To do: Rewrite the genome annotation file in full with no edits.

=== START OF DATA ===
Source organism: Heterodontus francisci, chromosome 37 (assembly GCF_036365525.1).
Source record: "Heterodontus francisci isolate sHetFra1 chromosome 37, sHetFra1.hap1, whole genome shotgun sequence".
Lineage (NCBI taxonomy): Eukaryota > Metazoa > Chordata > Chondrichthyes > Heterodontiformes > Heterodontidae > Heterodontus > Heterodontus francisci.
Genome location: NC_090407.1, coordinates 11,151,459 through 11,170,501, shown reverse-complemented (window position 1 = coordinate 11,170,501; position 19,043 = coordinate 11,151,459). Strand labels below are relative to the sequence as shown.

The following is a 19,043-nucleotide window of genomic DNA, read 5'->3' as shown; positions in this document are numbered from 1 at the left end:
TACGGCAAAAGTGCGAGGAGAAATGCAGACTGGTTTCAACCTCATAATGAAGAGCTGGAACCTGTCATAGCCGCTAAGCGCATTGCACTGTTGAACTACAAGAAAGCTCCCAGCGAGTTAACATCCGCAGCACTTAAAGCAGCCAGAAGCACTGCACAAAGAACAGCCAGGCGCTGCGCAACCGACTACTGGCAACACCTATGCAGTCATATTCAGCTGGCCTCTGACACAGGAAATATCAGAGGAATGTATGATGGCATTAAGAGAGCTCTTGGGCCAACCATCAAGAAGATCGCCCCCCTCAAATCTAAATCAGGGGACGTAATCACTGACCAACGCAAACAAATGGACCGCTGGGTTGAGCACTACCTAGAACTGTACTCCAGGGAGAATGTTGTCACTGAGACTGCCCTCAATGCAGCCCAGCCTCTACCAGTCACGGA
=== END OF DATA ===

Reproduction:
Source organism: Heterodontus francisci, chromosome 37 (assembly GCF_036365525.1).
Source record: "Heterodontus francisci isolate sHetFra1 chromosome 37, sHetFra1.hap1, whole genome shotgun sequence".
Lineage (NCBI taxonomy): Eukaryota > Metazoa > Chordata > Chondrichthyes > Heterodontiformes > Heterodontidae > Heterodontus > Heterodontus francisci.
Genome location: NC_090407.1, coordinates 11,151,459 through 11,170,501, shown reverse-complemented (window position 1 = coordinate 11,170,501; position 19,043 = coordinate 11,151,459). Strand labels below are relative to the sequence as shown.

The following is a 19,043-nucleotide window of genomic DNA, read 5'->3' as shown; positions in this document are numbered from 1 at the left end:
TACGGCAAAAGTGCGAGGAGAAATGCAGACTGGTTTCAACCTCATAATGAAGAGCTGGAACCTGTCATAGCCGCTAAGCGCATTGCACTGTTGAACTACAAGAAAGCTCCCAGCGAGTTAACATCCGCAGCACTTAAAGCAGCCAGAAGCACTGCACAAAGAACAGCCAGGCGCTGCGCAACCGACTACTGGCAACACCTATGCAGTCATATTCAGCTGGCCTCTGACACAGGAAATATCAGAGGAATGTATGATGGCATTAAGAGAGCTCTTGGGCCAACCATCAAGAAGATCGCCCCCCTCAAATCTAAATCAGGGGACGTAATCACTGACCAACGCAAACAAATGGACCGCTGGGTTGAGCACTACCTAGAACTGTACTCCAGGGAGAATGTTGTCACTGAGACTGCCCTCAATGCAGCCCAGCCTCTACCAGTCACGGA